Unable to create new/edit existing Oracle Service Service Instance after changing K2 installation path

Recently I bumped into a problem which was super obvious in retrospective, yet took me some time to untangle it. K2 environment was upgraded from 4.6.11 to 4.7 and K2 installation path was changed in the process (drive letter). After upgrade was completed without warnings or errors, we did some more testing and found that one of the forms which was using Oracle Service Instance based SmartObject started to throw an error similar to this one: 

Could not load file or assembly – SourceCode.SmartObjects.Services.Oracle.dll

Essentially it was very clear from the error message that Oracle Service instance keep looking for related assembly in old installation location (wrong drive letter). We switched to SmartObjects Services Tool only to see that there we are unable to edit or create new service instance of this service type. At this point I looked at old cases mentioning similar error message and surprisingly large amount of them was proposing workarounds and things not quite related with the root cause. We spend some time addressing missing prerequisite for this service type – 64-bit Oracle Data Access Components (ODAC) version 2.121.2.0 or higher, which mentioned as such in 4.7 user guide (_) and checking some related settings and so on.

But I next paid attention to the fact that environment had 2 service type for Oracle one of them was working, while another one does not. I next dropped assembly mentioned in error message in old installation location and restarted K2 service – it then fixed first Oracle service instance, but broken another one – it started to say that assembly SourceCode.SmartObjects.Services.Oracle.dll has been already loaded from another location, and this brought my focus back to the real problem – somehow one of the Oracle service types was not updated by K2 Setup Manager to use new installation path. Probably it was somehow “custom” and somehow was skipped by installer because of that. Anyhow my next step was finding where this path is defined. As soon as I confirmed that I cannot see/edit Service Type definition XML from SmartObjects Services Tool I switched to K2 database to check it there.

Necessary word of warning: Backup your K2 database before attempting any direct manipulations in it, and make sure you understand what you are doing before starting doing that 🙂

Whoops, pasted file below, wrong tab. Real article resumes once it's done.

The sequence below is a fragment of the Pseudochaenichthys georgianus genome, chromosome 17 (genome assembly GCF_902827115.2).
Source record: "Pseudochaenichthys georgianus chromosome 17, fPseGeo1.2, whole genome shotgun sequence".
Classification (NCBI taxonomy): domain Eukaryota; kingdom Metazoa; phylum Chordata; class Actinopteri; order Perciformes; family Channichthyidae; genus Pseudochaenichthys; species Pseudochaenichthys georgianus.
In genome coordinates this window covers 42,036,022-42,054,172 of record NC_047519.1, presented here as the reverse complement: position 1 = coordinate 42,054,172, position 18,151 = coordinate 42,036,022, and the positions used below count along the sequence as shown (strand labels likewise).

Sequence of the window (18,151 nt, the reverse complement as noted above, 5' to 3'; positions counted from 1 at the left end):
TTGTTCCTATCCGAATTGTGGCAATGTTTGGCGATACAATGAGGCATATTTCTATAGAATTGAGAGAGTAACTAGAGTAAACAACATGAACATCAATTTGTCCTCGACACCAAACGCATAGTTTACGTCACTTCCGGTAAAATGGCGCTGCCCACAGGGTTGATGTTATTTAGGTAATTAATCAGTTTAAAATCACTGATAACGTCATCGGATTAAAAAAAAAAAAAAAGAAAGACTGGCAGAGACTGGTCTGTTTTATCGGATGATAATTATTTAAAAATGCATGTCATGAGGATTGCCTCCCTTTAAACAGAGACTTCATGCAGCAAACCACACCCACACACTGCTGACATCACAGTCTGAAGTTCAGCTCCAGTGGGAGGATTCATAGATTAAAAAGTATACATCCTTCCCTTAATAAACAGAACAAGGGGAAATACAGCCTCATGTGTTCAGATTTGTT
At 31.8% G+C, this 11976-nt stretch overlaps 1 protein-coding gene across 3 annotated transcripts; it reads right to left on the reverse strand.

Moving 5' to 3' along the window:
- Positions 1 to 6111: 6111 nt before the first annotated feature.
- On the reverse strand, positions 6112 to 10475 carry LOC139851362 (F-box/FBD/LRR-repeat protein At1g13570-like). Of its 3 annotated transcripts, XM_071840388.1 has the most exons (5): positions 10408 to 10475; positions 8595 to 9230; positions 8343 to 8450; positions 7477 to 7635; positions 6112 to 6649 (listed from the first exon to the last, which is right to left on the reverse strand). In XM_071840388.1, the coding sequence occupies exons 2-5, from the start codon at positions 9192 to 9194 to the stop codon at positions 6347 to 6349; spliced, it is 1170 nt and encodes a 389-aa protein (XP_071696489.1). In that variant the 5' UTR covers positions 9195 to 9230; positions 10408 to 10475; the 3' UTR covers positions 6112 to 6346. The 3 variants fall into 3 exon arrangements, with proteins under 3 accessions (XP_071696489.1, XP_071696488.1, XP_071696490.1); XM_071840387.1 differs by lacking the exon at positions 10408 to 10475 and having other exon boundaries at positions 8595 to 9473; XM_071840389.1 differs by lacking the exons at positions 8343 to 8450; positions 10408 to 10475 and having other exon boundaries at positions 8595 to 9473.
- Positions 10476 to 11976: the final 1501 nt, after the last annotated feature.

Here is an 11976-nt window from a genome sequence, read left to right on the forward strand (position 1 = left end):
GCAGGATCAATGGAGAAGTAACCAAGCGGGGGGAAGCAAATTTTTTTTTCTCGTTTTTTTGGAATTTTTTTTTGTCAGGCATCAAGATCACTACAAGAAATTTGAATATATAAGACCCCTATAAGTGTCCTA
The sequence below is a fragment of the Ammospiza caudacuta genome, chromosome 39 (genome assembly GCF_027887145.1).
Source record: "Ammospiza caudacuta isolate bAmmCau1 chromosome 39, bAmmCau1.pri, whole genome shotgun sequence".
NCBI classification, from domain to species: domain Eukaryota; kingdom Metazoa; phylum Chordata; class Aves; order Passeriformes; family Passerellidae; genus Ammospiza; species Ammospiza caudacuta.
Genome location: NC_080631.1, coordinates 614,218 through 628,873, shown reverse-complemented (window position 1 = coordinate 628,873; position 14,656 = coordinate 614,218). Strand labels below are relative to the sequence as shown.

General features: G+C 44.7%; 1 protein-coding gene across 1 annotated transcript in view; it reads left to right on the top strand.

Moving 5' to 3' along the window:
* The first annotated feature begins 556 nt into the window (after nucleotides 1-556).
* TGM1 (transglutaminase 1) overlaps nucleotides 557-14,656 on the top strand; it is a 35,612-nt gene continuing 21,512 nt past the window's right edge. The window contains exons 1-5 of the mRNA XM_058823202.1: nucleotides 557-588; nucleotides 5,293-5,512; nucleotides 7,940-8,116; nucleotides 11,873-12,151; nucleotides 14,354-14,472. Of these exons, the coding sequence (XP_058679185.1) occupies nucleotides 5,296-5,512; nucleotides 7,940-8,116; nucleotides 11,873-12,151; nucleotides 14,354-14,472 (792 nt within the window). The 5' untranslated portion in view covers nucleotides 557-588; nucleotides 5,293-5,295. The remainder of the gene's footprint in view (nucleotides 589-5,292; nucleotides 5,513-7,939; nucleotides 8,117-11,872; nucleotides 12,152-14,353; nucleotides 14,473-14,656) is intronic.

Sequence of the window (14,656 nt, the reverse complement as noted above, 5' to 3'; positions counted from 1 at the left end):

Service type definitions live in the follow [SmartBroker].[ServiceType] table, so I located “problematic” service type to check on its XML which is stored in ServiceTypeXML column. Here is the sample query to quickly search for service instance definition based on its Display Name:

Than will return you XML column value, on which you can click to view it as a formatted XML, here is an example of how it looks like:

Service Type XML

As you can easily service type definition contains assembly path parameter in its XML. So now it is only a question of updating it with correct value. Here is sample script to do that:

That will iron out problem with misbehaving service type. I don’t think that it can be very frequent problem as normally installer updates all the assembly paths definition with new path. But, especially if you have some custom service type, you may want to scan your service types definitions for any vestiges of old installation path. Here is a sample script which will display all Service Instances definitions which contain old drive letter reference (my example uses “D:\%” as a search criteria):

I hope that this blog post may help someone who may bump into similar error in K2 and if not, then maybe you can make use of SQL script samples which use filtering based on values within XML columns.

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ADDSCHK – Quick check on domain size

Sometimes while looking at somebody’s else ADDS environment you may want to know some basics about it – things such as total number of users, or in which OU this specific server is hiding. What surprises me a lot is that how frequently you can see people telling you that they don’t have right consoles here on this server (while their just in one PoSh line from all they need), or they not sure if they have permissions (which they usually do have). If you are lucky you just spend some time waiting for a person switching over to some other machine or directly to DC (yes to DC, just because ADUC console lives there 🙂 ), or in some other cases you will be dragged through multiple redirects / additions of people to the call only to end up explaining final person in that chain exact steps to be performed to get your questions answered (which you were perfectly able to do without switching servers and involving other people, in the first place).

Unless you already got it, it is more preferable and faster just to do yourself a favor of comfortably staying on the server where you working and issue Install-WindowsFeature RSAT-AD-PowerShell to solve missing tools problem in 20 seconds, and then, use PoSh to get your questions answered. Here is sample PS function, which I named similarly to  CHKDSK (thing of which I have very fond memories ever since I use it to help my classmate to repair his HDD at the time of 1-2 GB hard drives and Windows 95) – ADDSCHK:

In the world where increasing number of people does not hone their “I can do this in N ways” skills (and sometimes even “I understand how it works” too), you frequently better off speaking PoSh with infrastructure directly than with those who entrusted to keep it up and running 🙂

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StarWind rPerf – cross-platform RDMA performance testing utility